So I sit in a chair and wait, being very quiet, while every one is napping. I don’t think they are really asleep, but everyone goes and lays down on the floor on a blanket and pretends. It give Mrs. O’Rourke time to write things in her book.

It’s a long day. I have almost a mile to walk home. Mommy doesn’t drive and anyway, she doesn’t worry about me. She knows I’ll find my way. It’s only that it’s all uphill. I’m tired. Why do I have to do this stuff?

By the time I know the answer, it won’t matter any more. School has become the ordinary stuff of life and why no longer applies.


Memoir Madness – Weekly Writing Challenge

AN AFTERNOON WITH ROBERT “MITCH” MITCHUM – GARRY ARMSTRONG

Marilyn and I watched an old Dick Cavett interview with Robert Mitchum on TCM (Turner Classic Movies) last night. We laughed a lot. It was a reminder of how good late night talk shows were. It also showed the legendary tough guy Mitchum as an affable and literate man who didn’t take himself seriously.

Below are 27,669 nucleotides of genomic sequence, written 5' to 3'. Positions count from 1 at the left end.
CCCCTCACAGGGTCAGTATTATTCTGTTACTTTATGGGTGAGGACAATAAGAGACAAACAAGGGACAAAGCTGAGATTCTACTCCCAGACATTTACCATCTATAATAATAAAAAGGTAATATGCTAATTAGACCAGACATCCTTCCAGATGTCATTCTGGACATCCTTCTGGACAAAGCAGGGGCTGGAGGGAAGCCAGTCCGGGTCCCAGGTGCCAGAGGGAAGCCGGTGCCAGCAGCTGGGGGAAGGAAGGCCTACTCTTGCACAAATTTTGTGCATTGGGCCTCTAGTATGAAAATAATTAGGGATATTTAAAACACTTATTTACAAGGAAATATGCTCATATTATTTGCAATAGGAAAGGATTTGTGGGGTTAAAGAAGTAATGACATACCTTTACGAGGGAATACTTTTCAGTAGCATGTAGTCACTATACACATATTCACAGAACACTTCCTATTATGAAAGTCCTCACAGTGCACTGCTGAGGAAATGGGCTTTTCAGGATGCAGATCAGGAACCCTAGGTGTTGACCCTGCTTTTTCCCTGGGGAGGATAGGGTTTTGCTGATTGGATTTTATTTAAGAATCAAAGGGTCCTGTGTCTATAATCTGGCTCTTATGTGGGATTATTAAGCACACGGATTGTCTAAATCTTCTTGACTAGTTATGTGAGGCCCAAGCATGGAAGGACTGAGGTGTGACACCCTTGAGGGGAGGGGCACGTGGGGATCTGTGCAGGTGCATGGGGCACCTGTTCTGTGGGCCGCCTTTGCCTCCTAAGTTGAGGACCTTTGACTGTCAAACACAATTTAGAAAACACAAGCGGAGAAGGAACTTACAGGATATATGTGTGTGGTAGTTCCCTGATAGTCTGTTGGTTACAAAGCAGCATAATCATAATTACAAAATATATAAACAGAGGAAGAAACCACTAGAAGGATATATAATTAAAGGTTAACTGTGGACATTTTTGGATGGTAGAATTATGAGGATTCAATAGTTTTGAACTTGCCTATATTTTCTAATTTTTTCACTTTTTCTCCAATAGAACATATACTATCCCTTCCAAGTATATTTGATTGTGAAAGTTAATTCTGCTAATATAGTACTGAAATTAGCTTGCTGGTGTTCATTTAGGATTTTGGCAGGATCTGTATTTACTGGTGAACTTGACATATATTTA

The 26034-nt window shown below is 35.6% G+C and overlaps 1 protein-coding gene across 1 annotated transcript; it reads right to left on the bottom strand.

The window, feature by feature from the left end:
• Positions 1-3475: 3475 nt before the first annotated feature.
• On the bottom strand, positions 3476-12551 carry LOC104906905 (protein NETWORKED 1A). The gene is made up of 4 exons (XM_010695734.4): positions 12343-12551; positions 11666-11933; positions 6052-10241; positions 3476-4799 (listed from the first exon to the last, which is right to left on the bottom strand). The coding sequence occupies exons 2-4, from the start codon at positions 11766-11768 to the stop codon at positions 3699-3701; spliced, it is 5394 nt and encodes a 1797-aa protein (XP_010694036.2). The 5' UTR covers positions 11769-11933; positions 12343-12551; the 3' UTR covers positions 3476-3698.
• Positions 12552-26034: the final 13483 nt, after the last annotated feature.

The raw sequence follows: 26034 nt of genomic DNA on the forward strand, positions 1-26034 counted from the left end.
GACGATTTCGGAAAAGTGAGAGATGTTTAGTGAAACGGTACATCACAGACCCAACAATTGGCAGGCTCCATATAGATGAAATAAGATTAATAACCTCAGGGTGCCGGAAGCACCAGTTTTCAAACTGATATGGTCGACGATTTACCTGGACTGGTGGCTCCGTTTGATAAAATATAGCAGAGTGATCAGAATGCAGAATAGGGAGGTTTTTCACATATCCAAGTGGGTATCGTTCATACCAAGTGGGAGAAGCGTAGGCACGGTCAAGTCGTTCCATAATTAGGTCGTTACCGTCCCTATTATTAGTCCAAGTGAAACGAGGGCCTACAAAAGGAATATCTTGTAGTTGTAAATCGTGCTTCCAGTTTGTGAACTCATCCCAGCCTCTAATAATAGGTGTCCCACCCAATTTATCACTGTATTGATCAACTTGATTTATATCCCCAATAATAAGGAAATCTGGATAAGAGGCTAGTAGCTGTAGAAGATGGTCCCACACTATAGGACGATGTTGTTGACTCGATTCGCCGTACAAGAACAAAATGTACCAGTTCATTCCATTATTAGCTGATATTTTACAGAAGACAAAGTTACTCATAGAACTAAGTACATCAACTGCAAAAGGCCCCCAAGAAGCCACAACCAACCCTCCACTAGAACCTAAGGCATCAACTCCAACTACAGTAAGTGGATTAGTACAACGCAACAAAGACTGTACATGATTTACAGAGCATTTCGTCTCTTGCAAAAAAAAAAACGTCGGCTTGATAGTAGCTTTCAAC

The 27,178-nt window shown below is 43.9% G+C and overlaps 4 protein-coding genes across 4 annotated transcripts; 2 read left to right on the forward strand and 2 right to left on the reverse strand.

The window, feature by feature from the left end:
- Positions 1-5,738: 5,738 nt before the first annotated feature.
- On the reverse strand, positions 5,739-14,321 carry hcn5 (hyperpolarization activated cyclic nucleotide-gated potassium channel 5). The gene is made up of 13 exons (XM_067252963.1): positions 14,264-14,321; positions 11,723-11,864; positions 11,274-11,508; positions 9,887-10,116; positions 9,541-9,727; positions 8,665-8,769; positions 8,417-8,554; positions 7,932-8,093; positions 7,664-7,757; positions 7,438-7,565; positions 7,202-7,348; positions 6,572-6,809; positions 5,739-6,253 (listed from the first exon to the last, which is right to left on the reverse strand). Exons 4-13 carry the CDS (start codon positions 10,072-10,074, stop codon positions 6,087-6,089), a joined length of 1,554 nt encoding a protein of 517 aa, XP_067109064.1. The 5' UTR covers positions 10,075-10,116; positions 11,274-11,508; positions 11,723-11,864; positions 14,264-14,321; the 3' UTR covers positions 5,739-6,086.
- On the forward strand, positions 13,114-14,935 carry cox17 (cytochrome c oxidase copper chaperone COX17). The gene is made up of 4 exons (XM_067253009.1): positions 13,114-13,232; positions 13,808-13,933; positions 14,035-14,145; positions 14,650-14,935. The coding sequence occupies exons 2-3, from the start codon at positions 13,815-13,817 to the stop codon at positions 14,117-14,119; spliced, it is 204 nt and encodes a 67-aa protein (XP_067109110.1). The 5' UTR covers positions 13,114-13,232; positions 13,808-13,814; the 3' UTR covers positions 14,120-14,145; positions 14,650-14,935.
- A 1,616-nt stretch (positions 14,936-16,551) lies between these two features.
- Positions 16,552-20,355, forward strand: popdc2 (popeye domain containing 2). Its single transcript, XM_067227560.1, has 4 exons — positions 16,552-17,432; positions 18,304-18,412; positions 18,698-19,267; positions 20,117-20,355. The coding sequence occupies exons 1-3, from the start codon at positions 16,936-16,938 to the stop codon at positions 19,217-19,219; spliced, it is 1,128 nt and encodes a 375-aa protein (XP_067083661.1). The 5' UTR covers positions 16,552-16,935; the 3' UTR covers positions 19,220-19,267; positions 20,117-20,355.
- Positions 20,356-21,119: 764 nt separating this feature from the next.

The Cavett show originally aired in 1970. I met Robert Mitchum the following year. Turned out to be a memorable encounter.

Robert Mitchum was in Boston to shoot “The Friends of Eddie Coyle”, a film about small The_Friends_of_Eddie_Coyletime criminals. There was nothing small time about Mitchum. I lobbied for and got the TV interview assignment. Those were the days of “The big three” television stations in Boston. Two of the stations had prominent entertainment reporters. I was the “go to guy” at my station.

The established entertainment reporters had first dibs on Mitchum. Fine by me. I waited until shooting had wrapped for the day. I lucked out because they finished just before 1pm. The star was in a good mood because his work day was over. We shot one reel of film and I got everything I needed.

Mitchum seemed surprised we weren’t shooting more. Actually, he smiled when I said we had a wrap.

I was getting ready to leave when Robert Mitchum asked what was next for me. Nothing, I told him. I was through for the day unless I was called for a breaking news story. I also assured him I probably would not be reachable. He smiled. He asked if I knew any quiet places where he could have lunch without being bothered. I nodded and he invited me to join him.